My friend states that 'morality is subjective' since one can construct definitions based on arbitrary intensions and extensions of a well-defined set viz. 'My own morally not bad actions' from the universal set 'U=set of acts that can be done by humans'.

My doubt: I feel that 'morality is subjective' is again a moral position, is it an objective view? How can we say that the set 'U=set of acts that can be done by humans' is well-defined? Especially the term 'acts'.

If one can tweak definitions, particularly using set-theoretic approaches to morality, then, how does one deal with the conflicts that arise from this conflicts such as trying to include 'Believe in god' as an action in this well-defined set U? It seems that crafting some sort of categorical imperative is problematic.

Is it even possible to define a set U of acts done by humans is moral and then discriminate which activities are in and out of the set?

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    Do you really think that we can "apply" set theory to ethics? May 10, 2022 at 5:55
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    And what does it mean "what is the problem with constructing a set namely 'True statements' to include 'Math does not exist'?" Do you mean that the set of all true statements must include also the statement "Math does not exist"? But math exists: it is a human activity that produce "tangible" evidences: universities, teachers, books, congresses,... May 10, 2022 at 6:43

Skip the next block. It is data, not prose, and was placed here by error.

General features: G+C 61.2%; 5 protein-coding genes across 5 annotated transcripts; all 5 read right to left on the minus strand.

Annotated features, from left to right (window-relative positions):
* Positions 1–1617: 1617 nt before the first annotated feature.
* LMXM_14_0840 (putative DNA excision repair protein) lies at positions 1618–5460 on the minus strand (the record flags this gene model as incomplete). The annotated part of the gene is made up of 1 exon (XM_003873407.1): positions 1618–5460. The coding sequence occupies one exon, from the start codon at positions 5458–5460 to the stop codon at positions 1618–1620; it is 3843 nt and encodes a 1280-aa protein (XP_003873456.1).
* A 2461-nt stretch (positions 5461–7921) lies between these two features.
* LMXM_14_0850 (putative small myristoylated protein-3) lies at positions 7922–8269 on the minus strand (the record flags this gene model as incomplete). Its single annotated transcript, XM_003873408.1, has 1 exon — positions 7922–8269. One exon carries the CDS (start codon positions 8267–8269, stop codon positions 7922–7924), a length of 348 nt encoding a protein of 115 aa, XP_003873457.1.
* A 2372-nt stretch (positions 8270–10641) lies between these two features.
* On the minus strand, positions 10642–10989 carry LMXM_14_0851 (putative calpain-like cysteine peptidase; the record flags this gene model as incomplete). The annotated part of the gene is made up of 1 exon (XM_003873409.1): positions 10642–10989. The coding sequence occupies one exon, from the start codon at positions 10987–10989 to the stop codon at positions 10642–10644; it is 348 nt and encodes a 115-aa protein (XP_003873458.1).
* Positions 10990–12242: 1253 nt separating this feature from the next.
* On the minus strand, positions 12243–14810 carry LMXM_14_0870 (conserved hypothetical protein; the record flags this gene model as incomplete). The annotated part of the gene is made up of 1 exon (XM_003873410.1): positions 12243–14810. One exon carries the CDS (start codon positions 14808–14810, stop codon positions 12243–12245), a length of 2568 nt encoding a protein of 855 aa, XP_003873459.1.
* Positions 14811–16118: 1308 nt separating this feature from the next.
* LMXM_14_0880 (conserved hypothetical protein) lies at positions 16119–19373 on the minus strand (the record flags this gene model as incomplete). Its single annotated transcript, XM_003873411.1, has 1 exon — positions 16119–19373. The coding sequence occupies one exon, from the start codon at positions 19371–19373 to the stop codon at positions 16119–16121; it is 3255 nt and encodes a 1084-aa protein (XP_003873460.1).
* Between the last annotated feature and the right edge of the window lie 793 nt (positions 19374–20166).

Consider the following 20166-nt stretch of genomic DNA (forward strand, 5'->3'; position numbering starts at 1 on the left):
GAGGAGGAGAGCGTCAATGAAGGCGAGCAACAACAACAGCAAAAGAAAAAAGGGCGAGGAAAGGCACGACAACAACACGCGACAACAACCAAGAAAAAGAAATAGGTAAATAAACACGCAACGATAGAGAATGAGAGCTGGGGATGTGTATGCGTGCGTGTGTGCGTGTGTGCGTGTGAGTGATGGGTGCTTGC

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    And about the "collection" (not set in the mathematical sense) of all acts that can be done by humans, how can we define it? by enumeration? Of course, your own actions will belong to that "collection", whatever it means. May 10, 2022 at 6:45
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    Maybe more useful Constructivism in Metaethics. May 10, 2022 at 6:49
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    @MauroALLEGRANZA, I believe you misunderstood the question. The question was critical of the argument for the subjectivity of morality, not supporting it. And the comment about a set containing the statement "math does not exist", while awkward and not quite analogous, was (I believe) intended to refute the original argument for the subjectivity of morality by showing that a similar argument could be used against mathematics. May 10, 2022 at 7:30

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The difficulty with this position is that the concept of morality always has an aspect of mutuality. We are not moral in ourselves, we are moral towards others. A person alone on a desert island has no need of morality; morality under such conditions is an affectation, at best.

This means that morality is intersubjective, not purely subjective. To put that in set-theoretical terms, we cannot arbitrarily choose actions from the universal set of potential human actions (which is a perfectly fine, if infinite, set construction). We must choose those actions that are tolerable to those around us, as those around us must choose actions tolerable to us. Otherwise we will find ourselves in conflict, or even cast out of human association and all the benefits such provides.

Moral behavior is neither open-ended and subjective nor objectively fixed. It is constrained, bounded, and recursively defined.

  • Is there a contradiction in saying ''I agree this 'Arbitrary morality' guides human being, but I will oppose and possibly wont allow any one to do 'wrong' in my morality''?
    – Messi Lio
    May 13, 2022 at 8:05

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